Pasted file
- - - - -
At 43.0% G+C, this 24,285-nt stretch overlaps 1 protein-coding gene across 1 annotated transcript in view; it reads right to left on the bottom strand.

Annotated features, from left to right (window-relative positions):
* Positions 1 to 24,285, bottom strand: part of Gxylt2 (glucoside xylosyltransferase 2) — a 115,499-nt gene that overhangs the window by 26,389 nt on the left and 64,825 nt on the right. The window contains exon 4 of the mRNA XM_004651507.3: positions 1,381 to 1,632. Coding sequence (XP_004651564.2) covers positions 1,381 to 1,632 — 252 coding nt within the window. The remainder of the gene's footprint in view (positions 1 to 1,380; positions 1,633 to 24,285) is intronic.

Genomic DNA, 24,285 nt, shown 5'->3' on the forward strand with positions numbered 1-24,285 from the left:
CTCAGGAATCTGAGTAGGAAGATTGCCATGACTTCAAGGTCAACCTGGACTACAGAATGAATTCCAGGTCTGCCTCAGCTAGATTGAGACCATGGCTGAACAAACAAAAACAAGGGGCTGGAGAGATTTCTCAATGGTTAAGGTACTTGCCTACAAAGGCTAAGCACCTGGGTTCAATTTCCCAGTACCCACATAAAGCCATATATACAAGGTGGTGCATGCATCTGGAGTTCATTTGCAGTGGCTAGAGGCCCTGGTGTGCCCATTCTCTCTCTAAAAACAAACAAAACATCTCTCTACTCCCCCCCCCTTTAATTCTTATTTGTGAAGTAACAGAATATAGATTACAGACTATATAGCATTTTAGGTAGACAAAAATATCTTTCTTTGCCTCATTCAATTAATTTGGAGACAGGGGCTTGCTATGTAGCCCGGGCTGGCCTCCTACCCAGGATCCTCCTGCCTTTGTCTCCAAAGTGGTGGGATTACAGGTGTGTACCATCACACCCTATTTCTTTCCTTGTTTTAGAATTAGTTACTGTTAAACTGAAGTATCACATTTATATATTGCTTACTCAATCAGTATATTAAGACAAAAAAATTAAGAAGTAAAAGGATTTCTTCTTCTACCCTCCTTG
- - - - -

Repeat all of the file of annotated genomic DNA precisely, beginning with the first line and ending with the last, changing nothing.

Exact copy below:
At 43.0% G+C, this 24,285-nt stretch overlaps 1 protein-coding gene across 1 annotated transcript in view; it reads right to left on the bottom strand.

Annotated features, from left to right (window-relative positions):
* Positions 1 to 24,285, bottom strand: part of Gxylt2 (glucoside xylosyltransferase 2) — a 115,499-nt gene that overhangs the window by 26,389 nt on the left and 64,825 nt on the right. The window contains exon 4 of the mRNA XM_004651507.3: positions 1,381 to 1,632. Coding sequence (XP_004651564.2) covers positions 1,381 to 1,632 — 252 coding nt within the window. The remainder of the gene's footprint in view (positions 1 to 1,380; positions 1,633 to 24,285) is intronic.

Genomic DNA, 24,285 nt, shown 5'->3' on the forward strand with positions numbered 1-24,285 from the left:
CTCAGGAATCTGAGTAGGAAGATTGCCATGACTTCAAGGTCAACCTGGACTACAGAATGAATTCCAGGTCTGCCTCAGCTAGATTGAGACCATGGCTGAACAAACAAAAACAAGGGGCTGGAGAGATTTCTCAATGGTTAAGGTACTTGCCTACAAAGGCTAAGCACCTGGGTTCAATTTCCCAGTACCCACATAAAGCCATATATACAAGGTGGTGCATGCATCTGGAGTTCATTTGCAGTGGCTAGAGGCCCTGGTGTGCCCATTCTCTCTCTAAAAACAAACAAAACATCTCTCTACTCCCCCCCCCTTTAATTCTTATTTGTGAAGTAACAGAATATAGATTACAGACTATATAGCATTTTAGGTAGACAAAAATATCTTTCTTTGCCTCATTCAATTAATTTGGAGACAGGGGCTTGCTATGTAGCCCGGGCTGGCCTCCTACCCAGGATCCTCCTGCCTTTGTCTCCAAAGTGGTGGGATTACAGGTGTGTACCATCACACCCTATTTCTTTCCTTGTTTTAGAATTAGTTACTGTTAAACTGAAGTATCACATTTATATATTGCTTACTCAATCAGTATATTAAGACAAAAAAATTAAGAAGTAAAAGGATTTCTTCTTCTACCCTCCTTG